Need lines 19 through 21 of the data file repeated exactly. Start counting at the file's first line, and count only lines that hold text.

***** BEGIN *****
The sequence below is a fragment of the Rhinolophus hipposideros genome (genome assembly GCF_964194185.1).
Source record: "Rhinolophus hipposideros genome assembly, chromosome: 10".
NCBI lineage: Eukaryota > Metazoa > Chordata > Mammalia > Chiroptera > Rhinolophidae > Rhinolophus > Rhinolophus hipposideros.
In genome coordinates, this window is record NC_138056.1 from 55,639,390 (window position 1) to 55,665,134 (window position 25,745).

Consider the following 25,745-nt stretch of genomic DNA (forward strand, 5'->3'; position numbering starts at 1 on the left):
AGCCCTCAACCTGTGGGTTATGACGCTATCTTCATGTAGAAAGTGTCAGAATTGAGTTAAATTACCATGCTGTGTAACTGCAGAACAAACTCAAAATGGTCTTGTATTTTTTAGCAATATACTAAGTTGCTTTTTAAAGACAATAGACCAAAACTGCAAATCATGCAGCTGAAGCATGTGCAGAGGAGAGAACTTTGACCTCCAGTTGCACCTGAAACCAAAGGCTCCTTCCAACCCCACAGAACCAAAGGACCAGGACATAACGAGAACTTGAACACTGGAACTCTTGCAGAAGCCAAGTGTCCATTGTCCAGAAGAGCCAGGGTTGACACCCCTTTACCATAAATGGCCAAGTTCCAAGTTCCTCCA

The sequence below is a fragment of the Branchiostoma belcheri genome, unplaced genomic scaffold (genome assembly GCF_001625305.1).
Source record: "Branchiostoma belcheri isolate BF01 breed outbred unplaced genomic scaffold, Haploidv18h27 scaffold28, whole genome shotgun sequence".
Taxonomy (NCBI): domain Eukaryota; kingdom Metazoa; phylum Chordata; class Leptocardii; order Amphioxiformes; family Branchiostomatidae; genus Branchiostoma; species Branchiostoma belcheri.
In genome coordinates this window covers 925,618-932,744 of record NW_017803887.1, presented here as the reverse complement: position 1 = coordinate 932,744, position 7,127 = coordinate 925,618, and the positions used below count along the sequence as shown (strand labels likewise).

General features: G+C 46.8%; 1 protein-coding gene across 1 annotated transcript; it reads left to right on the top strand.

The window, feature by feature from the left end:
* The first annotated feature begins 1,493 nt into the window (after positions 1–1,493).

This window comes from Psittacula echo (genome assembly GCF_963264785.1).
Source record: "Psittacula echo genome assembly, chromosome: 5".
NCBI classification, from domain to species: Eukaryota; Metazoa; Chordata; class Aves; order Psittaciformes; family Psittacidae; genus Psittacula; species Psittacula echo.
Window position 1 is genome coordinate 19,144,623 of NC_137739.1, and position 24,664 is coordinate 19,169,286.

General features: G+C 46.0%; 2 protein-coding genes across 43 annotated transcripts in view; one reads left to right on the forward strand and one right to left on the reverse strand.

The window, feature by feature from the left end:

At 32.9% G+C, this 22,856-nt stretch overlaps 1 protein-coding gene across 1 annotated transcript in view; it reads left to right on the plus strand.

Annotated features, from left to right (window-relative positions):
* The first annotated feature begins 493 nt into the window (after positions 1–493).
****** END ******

The window, feature by feature from the left end:

At 32.9% G+C, this 22,856-nt stretch overlaps 1 protein-coding gene across 1 annotated transcript in view; it reads left to right on the plus strand.

Annotated features, from left to right (window-relative positions):